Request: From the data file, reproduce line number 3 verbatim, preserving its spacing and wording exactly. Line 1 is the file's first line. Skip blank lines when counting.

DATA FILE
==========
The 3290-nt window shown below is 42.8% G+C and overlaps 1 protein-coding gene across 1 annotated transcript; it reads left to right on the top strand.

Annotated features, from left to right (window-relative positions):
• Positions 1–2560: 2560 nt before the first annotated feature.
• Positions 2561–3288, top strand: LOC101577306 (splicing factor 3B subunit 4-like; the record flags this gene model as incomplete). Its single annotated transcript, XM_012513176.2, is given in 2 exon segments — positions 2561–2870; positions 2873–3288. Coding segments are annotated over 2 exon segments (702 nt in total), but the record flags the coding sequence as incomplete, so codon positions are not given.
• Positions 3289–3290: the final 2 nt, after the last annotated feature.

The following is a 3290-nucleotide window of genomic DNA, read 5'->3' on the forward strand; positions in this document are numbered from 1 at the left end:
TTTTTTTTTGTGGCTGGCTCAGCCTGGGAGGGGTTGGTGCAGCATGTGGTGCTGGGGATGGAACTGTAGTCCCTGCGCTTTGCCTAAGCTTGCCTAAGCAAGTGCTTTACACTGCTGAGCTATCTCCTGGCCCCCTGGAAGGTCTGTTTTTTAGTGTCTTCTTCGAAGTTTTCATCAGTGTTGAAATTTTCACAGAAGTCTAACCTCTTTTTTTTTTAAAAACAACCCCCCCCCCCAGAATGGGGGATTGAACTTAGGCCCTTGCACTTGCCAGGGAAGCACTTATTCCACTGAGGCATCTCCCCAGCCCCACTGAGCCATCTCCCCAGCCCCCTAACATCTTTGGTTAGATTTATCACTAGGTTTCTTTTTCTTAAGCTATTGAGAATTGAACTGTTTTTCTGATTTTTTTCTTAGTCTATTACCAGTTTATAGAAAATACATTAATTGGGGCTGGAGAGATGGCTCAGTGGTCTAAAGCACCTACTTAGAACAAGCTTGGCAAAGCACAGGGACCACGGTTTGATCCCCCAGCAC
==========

• Positions 1–2560: 2560 nt before the first annotated feature.